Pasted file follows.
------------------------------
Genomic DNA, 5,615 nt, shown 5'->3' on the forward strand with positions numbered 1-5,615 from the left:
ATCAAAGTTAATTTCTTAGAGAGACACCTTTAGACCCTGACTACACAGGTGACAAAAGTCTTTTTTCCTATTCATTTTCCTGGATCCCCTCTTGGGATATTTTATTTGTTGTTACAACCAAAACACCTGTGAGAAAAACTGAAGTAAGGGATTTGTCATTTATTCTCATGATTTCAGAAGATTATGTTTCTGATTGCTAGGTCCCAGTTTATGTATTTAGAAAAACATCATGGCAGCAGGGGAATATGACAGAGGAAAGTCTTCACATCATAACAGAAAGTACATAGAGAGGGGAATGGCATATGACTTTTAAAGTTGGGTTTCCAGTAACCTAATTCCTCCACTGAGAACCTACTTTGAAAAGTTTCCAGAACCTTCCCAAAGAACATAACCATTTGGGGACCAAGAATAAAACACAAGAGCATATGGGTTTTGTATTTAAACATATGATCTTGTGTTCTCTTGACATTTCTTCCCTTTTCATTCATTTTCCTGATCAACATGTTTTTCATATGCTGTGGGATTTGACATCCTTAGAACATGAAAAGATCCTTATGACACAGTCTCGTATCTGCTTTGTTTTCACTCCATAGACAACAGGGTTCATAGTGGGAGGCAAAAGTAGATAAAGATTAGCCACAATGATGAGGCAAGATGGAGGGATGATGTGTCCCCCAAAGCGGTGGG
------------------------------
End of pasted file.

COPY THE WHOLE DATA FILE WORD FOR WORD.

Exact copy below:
Genomic DNA, 5,615 nt, shown 5'->3' on the forward strand with positions numbered 1-5,615 from the left:
ATCAAAGTTAATTTCTTAGAGAGACACCTTTAGACCCTGACTACACAGGTGACAAAAGTCTTTTTTCCTATTCATTTTCCTGGATCCCCTCTTGGGATATTTTATTTGTTGTTACAACCAAAACACCTGTGAGAAAAACTGAAGTAAGGGATTTGTCATTTATTCTCATGATTTCAGAAGATTATGTTTCTGATTGCTAGGTCCCAGTTTATGTATTTAGAAAAACATCATGGCAGCAGGGGAATATGACAGAGGAAAGTCTTCACATCATAACAGAAAGTACATAGAGAGGGGAATGGCATATGACTTTTAAAGTTGGGTTTCCAGTAACCTAATTCCTCCACTGAGAACCTACTTTGAAAAGTTTCCAGAACCTTCCCAAAGAACATAACCATTTGGGGACCAAGAATAAAACACAAGAGCATATGGGTTTTGTATTTAAACATATGATCTTGTGTTCTCTTGACATTTCTTCCCTTTTCATTCATTTTCCTGATCAACATGTTTTTCATATGCTGTGGGATTTGACATCCTTAGAACATGAAAAGATCCTTATGACACAGTCTCGTATCTGCTTTGTTTTCACTCCATAGACAACAGGGTTCATAGTGGGAGGCAAAAGTAGATAAAGATTAGCCACAATGATGAGGCAAGATGGAGGGATGATGTGTCCCCCAAAGCGGTGGG